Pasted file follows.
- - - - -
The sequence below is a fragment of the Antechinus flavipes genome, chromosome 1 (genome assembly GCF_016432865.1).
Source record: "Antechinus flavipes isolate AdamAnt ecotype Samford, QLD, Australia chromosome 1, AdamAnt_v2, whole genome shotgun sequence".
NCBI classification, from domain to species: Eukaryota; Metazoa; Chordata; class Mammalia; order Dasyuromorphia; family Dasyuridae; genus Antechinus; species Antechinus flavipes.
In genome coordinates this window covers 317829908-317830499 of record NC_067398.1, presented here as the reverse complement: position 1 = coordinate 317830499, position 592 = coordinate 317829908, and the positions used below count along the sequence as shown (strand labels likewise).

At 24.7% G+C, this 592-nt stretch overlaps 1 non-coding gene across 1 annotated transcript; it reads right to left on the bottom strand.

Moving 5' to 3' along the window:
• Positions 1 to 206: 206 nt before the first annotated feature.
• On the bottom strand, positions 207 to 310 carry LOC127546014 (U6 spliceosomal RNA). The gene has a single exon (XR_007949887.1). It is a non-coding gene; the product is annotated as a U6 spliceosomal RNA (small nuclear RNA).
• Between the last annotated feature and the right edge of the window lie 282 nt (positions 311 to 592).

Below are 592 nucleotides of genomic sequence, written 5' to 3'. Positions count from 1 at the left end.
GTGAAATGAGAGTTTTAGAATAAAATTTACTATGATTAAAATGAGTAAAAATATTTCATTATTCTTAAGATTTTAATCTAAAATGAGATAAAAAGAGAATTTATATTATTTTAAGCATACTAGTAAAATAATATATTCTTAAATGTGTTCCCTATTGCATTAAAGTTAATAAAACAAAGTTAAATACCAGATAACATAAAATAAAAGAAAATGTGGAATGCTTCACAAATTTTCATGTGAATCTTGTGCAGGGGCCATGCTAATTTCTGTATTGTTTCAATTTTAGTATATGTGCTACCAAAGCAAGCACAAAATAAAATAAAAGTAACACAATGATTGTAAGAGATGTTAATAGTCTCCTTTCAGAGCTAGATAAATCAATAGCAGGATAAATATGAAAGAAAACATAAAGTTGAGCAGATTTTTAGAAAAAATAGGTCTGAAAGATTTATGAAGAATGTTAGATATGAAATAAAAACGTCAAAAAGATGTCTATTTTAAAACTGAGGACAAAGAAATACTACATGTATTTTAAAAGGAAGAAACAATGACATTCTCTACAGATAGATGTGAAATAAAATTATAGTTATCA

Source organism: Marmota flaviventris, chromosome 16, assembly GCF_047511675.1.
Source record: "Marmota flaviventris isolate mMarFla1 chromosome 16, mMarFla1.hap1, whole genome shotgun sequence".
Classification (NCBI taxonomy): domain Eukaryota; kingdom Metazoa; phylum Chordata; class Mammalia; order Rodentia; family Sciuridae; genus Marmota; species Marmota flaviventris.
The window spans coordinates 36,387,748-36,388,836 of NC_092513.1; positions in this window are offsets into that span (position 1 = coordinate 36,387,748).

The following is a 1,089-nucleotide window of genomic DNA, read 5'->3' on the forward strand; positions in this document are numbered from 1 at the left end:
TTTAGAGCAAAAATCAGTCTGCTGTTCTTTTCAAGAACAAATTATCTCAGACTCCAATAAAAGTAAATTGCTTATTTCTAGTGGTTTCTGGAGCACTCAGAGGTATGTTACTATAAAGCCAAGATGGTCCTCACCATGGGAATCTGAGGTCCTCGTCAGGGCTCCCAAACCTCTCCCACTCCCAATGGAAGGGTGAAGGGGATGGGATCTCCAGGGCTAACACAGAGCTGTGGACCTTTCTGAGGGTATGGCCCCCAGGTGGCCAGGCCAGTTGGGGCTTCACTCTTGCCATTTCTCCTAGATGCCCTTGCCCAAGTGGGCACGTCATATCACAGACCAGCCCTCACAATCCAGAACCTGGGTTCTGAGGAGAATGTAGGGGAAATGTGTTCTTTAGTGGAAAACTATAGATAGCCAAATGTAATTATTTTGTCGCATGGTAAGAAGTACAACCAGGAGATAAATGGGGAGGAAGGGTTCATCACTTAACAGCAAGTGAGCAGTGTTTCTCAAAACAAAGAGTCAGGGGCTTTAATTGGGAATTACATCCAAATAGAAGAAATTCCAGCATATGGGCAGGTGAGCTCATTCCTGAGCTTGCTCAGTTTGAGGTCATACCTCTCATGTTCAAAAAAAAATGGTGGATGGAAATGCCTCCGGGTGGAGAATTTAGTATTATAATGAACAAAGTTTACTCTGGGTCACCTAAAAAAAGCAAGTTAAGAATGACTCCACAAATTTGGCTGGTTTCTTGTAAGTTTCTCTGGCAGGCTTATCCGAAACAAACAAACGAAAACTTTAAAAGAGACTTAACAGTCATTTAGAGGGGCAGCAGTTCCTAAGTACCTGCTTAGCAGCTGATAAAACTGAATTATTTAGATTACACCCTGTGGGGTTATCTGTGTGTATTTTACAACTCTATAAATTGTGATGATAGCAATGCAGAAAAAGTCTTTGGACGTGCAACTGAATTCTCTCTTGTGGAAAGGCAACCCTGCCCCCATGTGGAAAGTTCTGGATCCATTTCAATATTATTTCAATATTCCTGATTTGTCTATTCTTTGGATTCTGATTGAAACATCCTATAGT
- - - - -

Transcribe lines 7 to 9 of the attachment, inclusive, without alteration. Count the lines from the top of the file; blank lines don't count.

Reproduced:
• Positions 1 to 206: 206 nt before the first annotated feature.
• On the bottom strand, positions 207 to 310 carry LOC127546014 (U6 spliceosomal RNA). The gene has a single exon (XR_007949887.1). It is a non-coding gene; the product is annotated as a U6 spliceosomal RNA (small nuclear RNA).
• Between the last annotated feature and the right edge of the window lie 282 nt (positions 311 to 592).